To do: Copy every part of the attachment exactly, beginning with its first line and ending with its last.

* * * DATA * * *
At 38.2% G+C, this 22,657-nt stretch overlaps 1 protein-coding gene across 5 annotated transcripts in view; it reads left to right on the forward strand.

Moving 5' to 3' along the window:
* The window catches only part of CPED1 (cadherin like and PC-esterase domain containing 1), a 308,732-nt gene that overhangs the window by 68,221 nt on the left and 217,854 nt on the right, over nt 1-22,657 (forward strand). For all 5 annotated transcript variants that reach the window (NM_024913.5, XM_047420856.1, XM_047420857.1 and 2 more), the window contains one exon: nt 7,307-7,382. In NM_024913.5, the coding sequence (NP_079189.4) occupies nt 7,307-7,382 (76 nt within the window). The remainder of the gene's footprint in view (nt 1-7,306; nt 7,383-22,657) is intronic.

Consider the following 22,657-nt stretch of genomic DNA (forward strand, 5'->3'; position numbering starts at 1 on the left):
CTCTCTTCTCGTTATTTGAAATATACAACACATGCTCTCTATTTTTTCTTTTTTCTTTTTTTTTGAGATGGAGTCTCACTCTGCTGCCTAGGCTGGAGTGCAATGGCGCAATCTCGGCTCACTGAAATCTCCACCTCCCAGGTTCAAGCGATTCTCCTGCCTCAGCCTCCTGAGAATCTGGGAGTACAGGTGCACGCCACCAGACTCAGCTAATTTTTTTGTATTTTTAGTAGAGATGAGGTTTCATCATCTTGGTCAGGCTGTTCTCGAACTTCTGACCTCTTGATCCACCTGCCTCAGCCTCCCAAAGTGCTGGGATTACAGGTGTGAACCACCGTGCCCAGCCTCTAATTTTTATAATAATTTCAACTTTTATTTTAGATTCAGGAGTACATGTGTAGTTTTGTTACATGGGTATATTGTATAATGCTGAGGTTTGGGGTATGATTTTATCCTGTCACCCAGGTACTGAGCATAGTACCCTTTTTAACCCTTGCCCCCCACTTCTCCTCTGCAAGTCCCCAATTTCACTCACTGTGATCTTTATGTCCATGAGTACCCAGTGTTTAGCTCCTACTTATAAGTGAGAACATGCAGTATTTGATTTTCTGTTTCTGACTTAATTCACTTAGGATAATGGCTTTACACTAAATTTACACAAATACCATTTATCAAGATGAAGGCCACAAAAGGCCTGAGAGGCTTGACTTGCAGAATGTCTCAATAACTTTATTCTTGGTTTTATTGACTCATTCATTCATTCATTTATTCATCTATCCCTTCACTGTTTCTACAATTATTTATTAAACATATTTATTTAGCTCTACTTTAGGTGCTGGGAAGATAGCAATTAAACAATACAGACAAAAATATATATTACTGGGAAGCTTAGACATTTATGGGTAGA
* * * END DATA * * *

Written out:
At 38.2% G+C, this 22,657-nt stretch overlaps 1 protein-coding gene across 5 annotated transcripts in view; it reads left to right on the forward strand.

Moving 5' to 3' along the window:
* The window catches only part of CPED1 (cadherin like and PC-esterase domain containing 1), a 308,732-nt gene that overhangs the window by 68,221 nt on the left and 217,854 nt on the right, over nt 1-22,657 (forward strand). For all 5 annotated transcript variants that reach the window (NM_024913.5, XM_047420856.1, XM_047420857.1 and 2 more), the window contains one exon: nt 7,307-7,382. In NM_024913.5, the coding sequence (NP_079189.4) occupies nt 7,307-7,382 (76 nt within the window). The remainder of the gene's footprint in view (nt 1-7,306; nt 7,383-22,657) is intronic.

Consider the following 22,657-nt stretch of genomic DNA (forward strand, 5'->3'; position numbering starts at 1 on the left):
CTCTCTTCTCGTTATTTGAAATATACAACACATGCTCTCTATTTTTTCTTTTTTCTTTTTTTTTGAGATGGAGTCTCACTCTGCTGCCTAGGCTGGAGTGCAATGGCGCAATCTCGGCTCACTGAAATCTCCACCTCCCAGGTTCAAGCGATTCTCCTGCCTCAGCCTCCTGAGAATCTGGGAGTACAGGTGCACGCCACCAGACTCAGCTAATTTTTTTGTATTTTTAGTAGAGATGAGGTTTCATCATCTTGGTCAGGCTGTTCTCGAACTTCTGACCTCTTGATCCACCTGCCTCAGCCTCCCAAAGTGCTGGGATTACAGGTGTGAACCACCGTGCCCAGCCTCTAATTTTTATAATAATTTCAACTTTTATTTTAGATTCAGGAGTACATGTGTAGTTTTGTTACATGGGTATATTGTATAATGCTGAGGTTTGGGGTATGATTTTATCCTGTCACCCAGGTACTGAGCATAGTACCCTTTTTAACCCTTGCCCCCCACTTCTCCTCTGCAAGTCCCCAATTTCACTCACTGTGATCTTTATGTCCATGAGTACCCAGTGTTTAGCTCCTACTTATAAGTGAGAACATGCAGTATTTGATTTTCTGTTTCTGACTTAATTCACTTAGGATAATGGCTTTACACTAAATTTACACAAATACCATTTATCAAGATGAAGGCCACAAAAGGCCTGAGAGGCTTGACTTGCAGAATGTCTCAATAACTTTATTCTTGGTTTTATTGACTCATTCATTCATTCATTTATTCATCTATCCCTTCACTGTTTCTACAATTATTTATTAAACATATTTATTTAGCTCTACTTTAGGTGCTGGGAAGATAGCAATTAAACAATACAGACAAAAATATATATTACTGGGAAGCTTAGACATTTATGGGTAGA